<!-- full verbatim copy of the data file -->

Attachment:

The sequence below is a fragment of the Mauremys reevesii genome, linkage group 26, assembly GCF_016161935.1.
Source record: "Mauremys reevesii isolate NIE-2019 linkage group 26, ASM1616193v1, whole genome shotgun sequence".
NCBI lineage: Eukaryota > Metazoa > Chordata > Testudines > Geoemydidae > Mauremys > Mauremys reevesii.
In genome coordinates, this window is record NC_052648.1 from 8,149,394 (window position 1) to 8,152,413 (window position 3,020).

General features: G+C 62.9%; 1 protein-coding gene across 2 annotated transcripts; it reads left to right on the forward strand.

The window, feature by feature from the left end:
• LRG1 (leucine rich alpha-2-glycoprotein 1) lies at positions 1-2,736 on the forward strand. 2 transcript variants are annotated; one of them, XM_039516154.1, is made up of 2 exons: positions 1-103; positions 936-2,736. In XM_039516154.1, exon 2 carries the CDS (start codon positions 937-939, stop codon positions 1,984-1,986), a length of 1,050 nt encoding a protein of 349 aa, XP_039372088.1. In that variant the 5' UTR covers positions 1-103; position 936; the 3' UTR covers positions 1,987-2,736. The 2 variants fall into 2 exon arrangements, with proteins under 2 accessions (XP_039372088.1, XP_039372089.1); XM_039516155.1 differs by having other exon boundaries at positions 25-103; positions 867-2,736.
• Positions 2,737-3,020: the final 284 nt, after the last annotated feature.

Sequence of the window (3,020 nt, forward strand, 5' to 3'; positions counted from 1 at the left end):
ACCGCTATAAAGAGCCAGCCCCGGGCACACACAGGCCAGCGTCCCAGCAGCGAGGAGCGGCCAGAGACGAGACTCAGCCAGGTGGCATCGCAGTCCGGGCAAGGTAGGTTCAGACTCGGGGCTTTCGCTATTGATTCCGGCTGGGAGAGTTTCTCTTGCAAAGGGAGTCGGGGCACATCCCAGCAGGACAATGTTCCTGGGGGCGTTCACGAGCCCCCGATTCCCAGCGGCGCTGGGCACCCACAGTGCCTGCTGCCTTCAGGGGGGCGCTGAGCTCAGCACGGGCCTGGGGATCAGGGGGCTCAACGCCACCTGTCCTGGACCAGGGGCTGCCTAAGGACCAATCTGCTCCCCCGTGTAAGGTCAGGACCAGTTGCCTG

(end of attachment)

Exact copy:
The sequence below is a fragment of the Mauremys reevesii genome, linkage group 26, assembly GCF_016161935.1.
Source record: "Mauremys reevesii isolate NIE-2019 linkage group 26, ASM1616193v1, whole genome shotgun sequence".
NCBI lineage: Eukaryota > Metazoa > Chordata > Testudines > Geoemydidae > Mauremys > Mauremys reevesii.
In genome coordinates, this window is record NC_052648.1 from 8,149,394 (window position 1) to 8,152,413 (window position 3,020).

General features: G+C 62.9%; 1 protein-coding gene across 2 annotated transcripts; it reads left to right on the forward strand.

The window, feature by feature from the left end:
• LRG1 (leucine rich alpha-2-glycoprotein 1) lies at positions 1-2,736 on the forward strand. 2 transcript variants are annotated; one of them, XM_039516154.1, is made up of 2 exons: positions 1-103; positions 936-2,736. In XM_039516154.1, exon 2 carries the CDS (start codon positions 937-939, stop codon positions 1,984-1,986), a length of 1,050 nt encoding a protein of 349 aa, XP_039372088.1. In that variant the 5' UTR covers positions 1-103; position 936; the 3' UTR covers positions 1,987-2,736. The 2 variants fall into 2 exon arrangements, with proteins under 2 accessions (XP_039372088.1, XP_039372089.1); XM_039516155.1 differs by having other exon boundaries at positions 25-103; positions 867-2,736.
• Positions 2,737-3,020: the final 284 nt, after the last annotated feature.

Sequence of the window (3,020 nt, forward strand, 5' to 3'; positions counted from 1 at the left end):
ACCGCTATAAAGAGCCAGCCCCGGGCACACACAGGCCAGCGTCCCAGCAGCGAGGAGCGGCCAGAGACGAGACTCAGCCAGGTGGCATCGCAGTCCGGGCAAGGTAGGTTCAGACTCGGGGCTTTCGCTATTGATTCCGGCTGGGAGAGTTTCTCTTGCAAAGGGAGTCGGGGCACATCCCAGCAGGACAATGTTCCTGGGGGCGTTCACGAGCCCCCGATTCCCAGCGGCGCTGGGCACCCACAGTGCCTGCTGCCTTCAGGGGGGCGCTGAGCTCAGCACGGGCCTGGGGATCAGGGGGCTCAACGCCACCTGTCCTGGACCAGGGGCTGCCTAAGGACCAATCTGCTCCCCCGTGTAAGGTCAGGACCAGTTGCCTG